Last updated on August 17th, 2021
Caffeine is the most widely consumed stimulant in the world, with roasted coffee beans and tea leaves being the primary source of dietary caffeine. It is also found in cocoa, chocolate, soft drinks, energy drinks, some medications and dietary supplements.
Some people notice they are caffeine sensitive while others will claim they can drink a strong black coffee after dinner and still sleep solidly for eight hours. This can, in part, be due to the way caffeine is metabolised and cleared from the body, which involves a number of variables such as gender, hormones, liver function, genetics, smoking, dietary intake and other lifestyle factors.
Let’s explore why some people tolerate caffeine better than others, and why others don’t tolerate it at all.
Caffeine is metabolised via the liver. Don’t be put off by this big, long name – an enzyme called Cytochrome P450 1A2 (CYP1A2) is the main enzyme responsible for this process. Fancy names aside, the point is, caffeine is a drug which requires detoxification via the liver so it can be safely eliminated from the body. Detoxification is a change process where the liver takes something, that if it accumulated inside you, would be harmful to you, and transforms it into a less harmful version, in preparation for elimination. There are two phases of detoxification in the liver and one in the gut.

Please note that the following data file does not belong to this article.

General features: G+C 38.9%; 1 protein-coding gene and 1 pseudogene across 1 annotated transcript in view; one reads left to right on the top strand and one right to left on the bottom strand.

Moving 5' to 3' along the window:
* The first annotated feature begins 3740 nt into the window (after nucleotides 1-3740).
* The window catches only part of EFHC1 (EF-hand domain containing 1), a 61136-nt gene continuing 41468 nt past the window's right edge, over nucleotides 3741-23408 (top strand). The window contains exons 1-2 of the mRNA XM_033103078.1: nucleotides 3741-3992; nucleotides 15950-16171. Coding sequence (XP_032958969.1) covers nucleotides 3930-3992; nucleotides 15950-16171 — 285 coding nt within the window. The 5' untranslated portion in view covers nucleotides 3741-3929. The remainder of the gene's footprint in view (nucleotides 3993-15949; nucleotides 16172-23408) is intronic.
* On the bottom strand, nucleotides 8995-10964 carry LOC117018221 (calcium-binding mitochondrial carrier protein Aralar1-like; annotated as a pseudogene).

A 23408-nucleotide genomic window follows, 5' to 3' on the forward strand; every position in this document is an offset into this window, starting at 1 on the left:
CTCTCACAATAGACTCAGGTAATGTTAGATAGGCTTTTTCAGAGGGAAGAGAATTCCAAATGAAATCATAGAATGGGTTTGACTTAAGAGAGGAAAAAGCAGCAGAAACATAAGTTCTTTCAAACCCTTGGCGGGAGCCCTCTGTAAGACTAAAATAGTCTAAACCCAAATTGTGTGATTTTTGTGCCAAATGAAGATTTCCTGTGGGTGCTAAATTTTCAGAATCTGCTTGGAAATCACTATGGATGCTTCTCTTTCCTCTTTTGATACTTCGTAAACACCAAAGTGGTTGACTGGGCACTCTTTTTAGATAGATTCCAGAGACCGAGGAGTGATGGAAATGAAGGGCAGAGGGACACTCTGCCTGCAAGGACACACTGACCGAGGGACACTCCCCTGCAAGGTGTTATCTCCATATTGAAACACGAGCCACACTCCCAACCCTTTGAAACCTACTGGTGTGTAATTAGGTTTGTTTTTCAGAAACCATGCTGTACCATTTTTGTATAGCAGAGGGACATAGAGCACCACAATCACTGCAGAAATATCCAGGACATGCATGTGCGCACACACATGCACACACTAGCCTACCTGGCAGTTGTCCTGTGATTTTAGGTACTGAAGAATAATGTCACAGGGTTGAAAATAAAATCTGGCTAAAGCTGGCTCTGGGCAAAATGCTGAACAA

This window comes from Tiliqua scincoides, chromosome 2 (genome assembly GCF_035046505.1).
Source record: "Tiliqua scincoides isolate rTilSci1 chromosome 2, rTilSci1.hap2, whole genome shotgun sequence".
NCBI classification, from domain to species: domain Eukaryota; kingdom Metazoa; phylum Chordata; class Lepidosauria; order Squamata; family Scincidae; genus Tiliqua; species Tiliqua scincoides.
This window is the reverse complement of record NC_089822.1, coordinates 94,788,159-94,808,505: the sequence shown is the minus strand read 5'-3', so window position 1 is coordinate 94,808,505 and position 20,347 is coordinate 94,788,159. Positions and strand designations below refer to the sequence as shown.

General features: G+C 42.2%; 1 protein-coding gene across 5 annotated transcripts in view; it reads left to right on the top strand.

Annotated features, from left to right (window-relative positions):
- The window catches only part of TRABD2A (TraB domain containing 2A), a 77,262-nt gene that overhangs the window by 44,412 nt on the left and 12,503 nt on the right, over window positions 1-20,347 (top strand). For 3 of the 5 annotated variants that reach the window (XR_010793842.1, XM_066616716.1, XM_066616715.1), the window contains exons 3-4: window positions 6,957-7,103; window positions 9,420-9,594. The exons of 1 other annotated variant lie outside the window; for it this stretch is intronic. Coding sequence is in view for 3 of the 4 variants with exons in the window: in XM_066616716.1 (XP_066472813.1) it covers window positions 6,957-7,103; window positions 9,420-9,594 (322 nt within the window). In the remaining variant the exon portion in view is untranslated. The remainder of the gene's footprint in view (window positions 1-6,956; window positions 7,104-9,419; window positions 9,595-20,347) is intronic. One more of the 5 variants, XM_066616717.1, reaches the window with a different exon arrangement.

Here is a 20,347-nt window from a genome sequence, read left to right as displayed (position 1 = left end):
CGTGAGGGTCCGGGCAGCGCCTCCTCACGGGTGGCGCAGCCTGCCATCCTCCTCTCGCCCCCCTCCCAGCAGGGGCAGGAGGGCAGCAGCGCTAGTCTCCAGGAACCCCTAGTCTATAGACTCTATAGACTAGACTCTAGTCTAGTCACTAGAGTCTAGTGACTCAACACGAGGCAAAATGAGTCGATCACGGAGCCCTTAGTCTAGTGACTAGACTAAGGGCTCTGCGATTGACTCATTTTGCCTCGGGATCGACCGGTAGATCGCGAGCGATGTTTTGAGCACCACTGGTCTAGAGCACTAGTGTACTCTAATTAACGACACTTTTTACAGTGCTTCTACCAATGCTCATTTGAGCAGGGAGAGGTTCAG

A good way to imagine what happens with caffeine is that like other substances that the liver needs to deal with (alcohol, trans fats, refined sugars, synthetic substances, as well as substances made inside you like sex hormones, cholesterol, and metabolites from microbes), caffeine arrives at the front door of the liver needing to be changed (detoxified). Imagine the liver has roads through it: there are roads substances like caffeine can travel along into the liver that make up phase 1 detoxification and there are roads out of the liver, which are the pathways for phase 2 detoxification. Caffeine increases the speed of phase 1 liver detoxification. Great, you might think, sounds like just what I need—faster liver detoxification processes. But here’s the thing: for too many people today, their phase 2 is inefficient, congested or simply overwhelmed with its task list, so the substances travelling along a phase 2 pathway can be moving slowly, like traffic crawling along a motorway. And now you have sped up phase 1 with the caffeine.
So with fast phase 1 generating what are known as ‘intermediate metabolites’ that need to immediately be taken in by the phase 2 pathways to continue on their detoxification journey, if the phase 2 roads are congested with traffic, the products of the end of phase 1 have nowhere to go. This can have major consequences for your health and your body’s ability to prevent diseases as these intermediate metabolites that are only partially detoxified, are highly reactive and can damage your tissues.
To learn more about the phases on liver detoxification, please click here.